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Where's the problem?

Writing a farm business column is normally simple. Write a catchy lead, define a problem, and list potential solutions.

As I write this, though, cash corn has rocketed past $4 per bushel in many locations. Ditto for cash soybeans, which are nipping at the $11-per-bushel barrier. Wheat? Cash prices for this former doormat have whizzed past $10 per bushel.

So, is there a problem here?

Well, yes. "Everyone talks about the implications of higher prices for corn," says Mike Boehlje, Purdue University agricultural economist. "Does it guarantee higher incomes? Not true."

Call it that giant sucking sound going out of your pocketbook that's paying for the inputs. Costs for land, seed, fertilizer, and chemicals are moving in lockstep with skyrocketing crop prices. This threatens to snuff out price windfalls.

This new environment magnifies production decisions you make. With corn, picking the right or wrong hybrid can swing yields by 40 to 50 bushels per acre, says Roger Elmore, Iowa State University (ISU) Extension agronomist.

Making the right decision isn't easy. Last year's winning hybrid doesn't always repeat. That's why it's more important than ever to spread risk by planting a mix of hybrids.

Wayne Blunier, Roanoke, Illinois, recalls a lesson he learned early in his farming career. He was tempted to plant his farm's top yielder in 1981 and 1982 across all his corn acres in 1983. He didn't, choosing instead to plant a package of several corn hybrids across his farm.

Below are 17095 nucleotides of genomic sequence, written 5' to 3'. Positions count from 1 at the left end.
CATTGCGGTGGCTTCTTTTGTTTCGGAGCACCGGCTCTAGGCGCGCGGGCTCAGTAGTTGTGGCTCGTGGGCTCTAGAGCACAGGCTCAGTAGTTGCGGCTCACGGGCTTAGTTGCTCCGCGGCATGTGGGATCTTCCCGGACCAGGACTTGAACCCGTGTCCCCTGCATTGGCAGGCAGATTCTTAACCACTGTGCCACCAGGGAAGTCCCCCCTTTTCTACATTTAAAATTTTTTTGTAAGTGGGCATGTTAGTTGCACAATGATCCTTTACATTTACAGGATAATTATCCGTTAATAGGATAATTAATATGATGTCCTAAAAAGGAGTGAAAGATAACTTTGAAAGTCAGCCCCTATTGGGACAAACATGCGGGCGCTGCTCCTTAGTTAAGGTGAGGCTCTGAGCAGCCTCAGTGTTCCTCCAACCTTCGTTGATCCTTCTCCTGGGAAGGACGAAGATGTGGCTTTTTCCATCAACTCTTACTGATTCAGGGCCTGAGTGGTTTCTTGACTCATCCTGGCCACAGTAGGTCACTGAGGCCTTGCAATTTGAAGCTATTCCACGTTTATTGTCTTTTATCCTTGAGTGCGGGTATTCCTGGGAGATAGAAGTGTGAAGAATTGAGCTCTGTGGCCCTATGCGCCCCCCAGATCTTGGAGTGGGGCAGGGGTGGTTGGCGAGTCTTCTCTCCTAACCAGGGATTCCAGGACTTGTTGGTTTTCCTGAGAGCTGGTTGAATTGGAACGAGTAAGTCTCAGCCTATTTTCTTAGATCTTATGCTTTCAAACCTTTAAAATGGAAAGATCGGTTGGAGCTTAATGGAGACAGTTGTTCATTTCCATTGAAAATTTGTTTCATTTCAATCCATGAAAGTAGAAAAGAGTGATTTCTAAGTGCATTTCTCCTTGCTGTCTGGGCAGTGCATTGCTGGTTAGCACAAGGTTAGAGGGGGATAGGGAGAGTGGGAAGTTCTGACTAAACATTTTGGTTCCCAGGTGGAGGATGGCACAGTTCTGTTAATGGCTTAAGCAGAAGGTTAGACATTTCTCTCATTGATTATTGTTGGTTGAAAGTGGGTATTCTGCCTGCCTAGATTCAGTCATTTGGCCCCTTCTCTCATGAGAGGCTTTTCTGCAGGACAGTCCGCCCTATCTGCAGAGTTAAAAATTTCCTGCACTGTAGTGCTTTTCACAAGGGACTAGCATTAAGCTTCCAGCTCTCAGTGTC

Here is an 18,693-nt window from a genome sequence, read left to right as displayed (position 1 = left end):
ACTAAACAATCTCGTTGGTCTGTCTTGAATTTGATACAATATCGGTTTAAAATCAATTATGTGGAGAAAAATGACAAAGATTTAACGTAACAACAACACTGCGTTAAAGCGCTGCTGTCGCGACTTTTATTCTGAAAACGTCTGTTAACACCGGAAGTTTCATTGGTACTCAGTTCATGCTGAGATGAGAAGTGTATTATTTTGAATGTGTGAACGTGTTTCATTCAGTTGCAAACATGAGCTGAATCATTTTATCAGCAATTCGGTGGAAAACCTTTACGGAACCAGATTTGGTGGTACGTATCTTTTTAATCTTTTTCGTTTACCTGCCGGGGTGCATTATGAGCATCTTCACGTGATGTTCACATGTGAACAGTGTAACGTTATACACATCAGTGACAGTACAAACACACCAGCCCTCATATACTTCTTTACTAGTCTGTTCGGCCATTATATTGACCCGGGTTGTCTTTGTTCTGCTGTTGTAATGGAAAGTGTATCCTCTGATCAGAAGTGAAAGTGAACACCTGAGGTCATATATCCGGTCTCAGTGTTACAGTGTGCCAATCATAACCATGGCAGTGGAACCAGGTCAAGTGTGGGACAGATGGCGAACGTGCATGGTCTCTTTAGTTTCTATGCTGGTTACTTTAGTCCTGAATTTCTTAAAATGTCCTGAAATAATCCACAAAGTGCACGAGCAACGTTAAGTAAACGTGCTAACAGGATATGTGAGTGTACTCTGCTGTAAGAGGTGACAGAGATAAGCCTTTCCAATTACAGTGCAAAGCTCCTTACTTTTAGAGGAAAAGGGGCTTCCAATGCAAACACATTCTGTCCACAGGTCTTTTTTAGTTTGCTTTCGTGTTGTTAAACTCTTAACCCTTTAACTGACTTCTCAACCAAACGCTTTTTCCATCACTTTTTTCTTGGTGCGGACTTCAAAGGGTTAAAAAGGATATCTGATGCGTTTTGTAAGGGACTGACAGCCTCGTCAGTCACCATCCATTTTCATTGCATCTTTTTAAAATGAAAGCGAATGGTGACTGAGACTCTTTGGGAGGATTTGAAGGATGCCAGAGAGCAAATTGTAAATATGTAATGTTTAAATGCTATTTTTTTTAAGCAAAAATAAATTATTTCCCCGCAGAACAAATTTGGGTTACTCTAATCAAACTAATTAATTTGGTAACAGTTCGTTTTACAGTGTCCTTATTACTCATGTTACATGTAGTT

That turned out to be a wise decision. "Had I planted the entire farm to it in 1983, it would have been a disaster," he says. "That hybrid absolutely crashed during that drought year. It was hot during pollination, and since the tassels didn't match up with the silks, it couldn't pollinate."

Make sure the hybrids you pick for your planting package indeed differ. Check the labels for the original variety. Read product descriptions. Spread relative maturities. Steps like these will help ensure you are diversifying your hybrid package against weather extremes.

This logic extends to selecting soybean varieties.

"If you want to be sure varieties truly are different, select them from different maturity groups," says Palle Pedersen, ISU Extension agronomist. "Beyond that, you can also look at flower color. The most important thing in variety selection is to pick varieties from replicated trials and several locations."

Speaking of soybeans, it's interesting to note this crop was on the ropes several years ago. The breaking point was November 2004, when researchers discovered Asian soybean rust in a Louisiana field. This discovery, when combined with other pest pressure and corn's ethanol-induced rise, prompted many farmers to move soybeans to the back burner.

Now, soybeans are back. The crop's price run-up and corn's spiraling production costs spell a snap back for the "miracle" crop.

Productions challenges still exist. Bean leaf beetles and soybean aphids will likely keep foliar insecticide applicators busy (and your checkbook active) this summer. Ditto for maladies like soybean cyst nematode and iron chlorosis.

The good news, though, is that management options exist for curbing these stressors. Plus, outbreaks of Asian rust have so far been few. It has moved northward, penetrating as far as northern Iowa in 2007.

Still, spore arrival doesn't guarantee an outbreak. Environmental factors, such as rainfall, must be right for rust to develop. Keep your powder (fungicides) ready, but so far, rust hasn't been a serious threat.

Writing a farm business column is normally simple. Write a catchy lead, define a problem, and list potential solutions.

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